DETROIT (AP) — Christian prayers publicly offered by elected officials in a Michigan county don’t run afoul of the U.S. Constitution, a federal appeals court said Wednesday, rejecting a challenge by a local man who contends the practice violates the rights of people with different beliefs.
Jackson County commissioners just happen to be Christian and aren’t illegally promoting one faith over another, the 6th U.S. Circuit Court of Appeals said.
“The solemn and respectful-in-tone prayers demonstrate the commissioners permissibly seek guidance to make good decisions that will be best for generations to come and express well-wishes to military and community members,” wrote Judge Richard Griffin in a 9-6 opinion.
The dispute could reach the U.S. Supreme Court. In July, the 4th U.S. Circuit Court of Appeals said the prayer custom at meetings in Rowan County, North Carolina, was “unconstitutionally coercive.”
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Jackson County was sued by Peter Bormuth, a pagan, who said he’s being forced to worship Jesus to participate in government. He doesn’t stand during prayers. He believes his criticism likely cost him appointments on a county solid waste committee and a public works board.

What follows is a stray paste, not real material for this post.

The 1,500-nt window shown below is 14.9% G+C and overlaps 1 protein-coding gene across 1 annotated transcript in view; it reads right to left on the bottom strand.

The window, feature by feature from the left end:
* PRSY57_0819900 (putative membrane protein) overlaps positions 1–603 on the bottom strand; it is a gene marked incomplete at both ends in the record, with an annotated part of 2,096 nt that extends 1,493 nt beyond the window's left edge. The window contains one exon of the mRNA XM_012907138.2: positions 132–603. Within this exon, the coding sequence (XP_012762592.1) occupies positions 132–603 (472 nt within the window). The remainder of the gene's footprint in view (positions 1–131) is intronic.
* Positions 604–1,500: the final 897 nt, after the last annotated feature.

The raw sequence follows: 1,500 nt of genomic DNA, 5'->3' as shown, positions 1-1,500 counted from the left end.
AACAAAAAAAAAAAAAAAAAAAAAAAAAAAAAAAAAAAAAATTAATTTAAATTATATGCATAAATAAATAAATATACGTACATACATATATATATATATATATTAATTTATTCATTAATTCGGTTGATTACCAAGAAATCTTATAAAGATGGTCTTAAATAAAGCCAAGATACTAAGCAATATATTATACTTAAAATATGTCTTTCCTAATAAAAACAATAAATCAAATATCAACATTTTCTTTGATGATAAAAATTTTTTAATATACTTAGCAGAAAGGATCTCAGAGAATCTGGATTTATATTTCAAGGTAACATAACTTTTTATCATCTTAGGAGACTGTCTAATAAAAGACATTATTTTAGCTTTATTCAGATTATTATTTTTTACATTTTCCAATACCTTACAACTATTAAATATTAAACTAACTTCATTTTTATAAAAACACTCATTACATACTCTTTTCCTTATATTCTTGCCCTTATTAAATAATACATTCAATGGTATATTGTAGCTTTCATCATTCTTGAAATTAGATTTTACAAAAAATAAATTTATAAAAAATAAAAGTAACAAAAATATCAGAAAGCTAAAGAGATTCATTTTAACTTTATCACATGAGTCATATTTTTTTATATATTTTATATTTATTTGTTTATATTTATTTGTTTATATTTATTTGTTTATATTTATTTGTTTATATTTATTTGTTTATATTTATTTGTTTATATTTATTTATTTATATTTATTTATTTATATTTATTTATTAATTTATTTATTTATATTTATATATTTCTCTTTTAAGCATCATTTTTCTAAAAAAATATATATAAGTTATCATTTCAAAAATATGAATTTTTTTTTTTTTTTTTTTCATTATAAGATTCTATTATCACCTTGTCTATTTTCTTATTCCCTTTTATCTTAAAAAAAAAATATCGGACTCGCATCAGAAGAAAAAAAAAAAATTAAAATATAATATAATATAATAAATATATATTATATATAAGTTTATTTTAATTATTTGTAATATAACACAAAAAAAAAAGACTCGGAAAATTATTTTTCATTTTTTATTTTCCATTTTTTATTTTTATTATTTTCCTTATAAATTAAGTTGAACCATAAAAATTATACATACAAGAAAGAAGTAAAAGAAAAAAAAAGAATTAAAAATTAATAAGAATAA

One commissioner called Bormuth a “nitwit,” and two turned their backs when he spoke during public comments.
In dissent, Judge Karen Nelson Moore said there is “no doubt” that some prayer traditions are constitutional under Supreme Court precedent. But commissioners went too far, she said, noting that members of the public weren’t asked to lead prayers at meetings.
“The commissioners — and only the commissioners — are responsible for the prayers’ content,” Moore said. “And because in Jackson County the prayer content is exclusively Christian, by delivering the prayers, the commissioners are effectively endorsing a specific religion, Christianity.”
Judge Jeffrey Sutton, who joined the majority opinion, said Bormuth wants to strike any reference to faith or religion from government.
“Who is coercing whom under that approach? And what are we establishing?” Sutton said.
Prayers are a “petition by the individual, not the state or city,” he said. “And that’s the way most people perceive them given our long history of permitting such invocations.”
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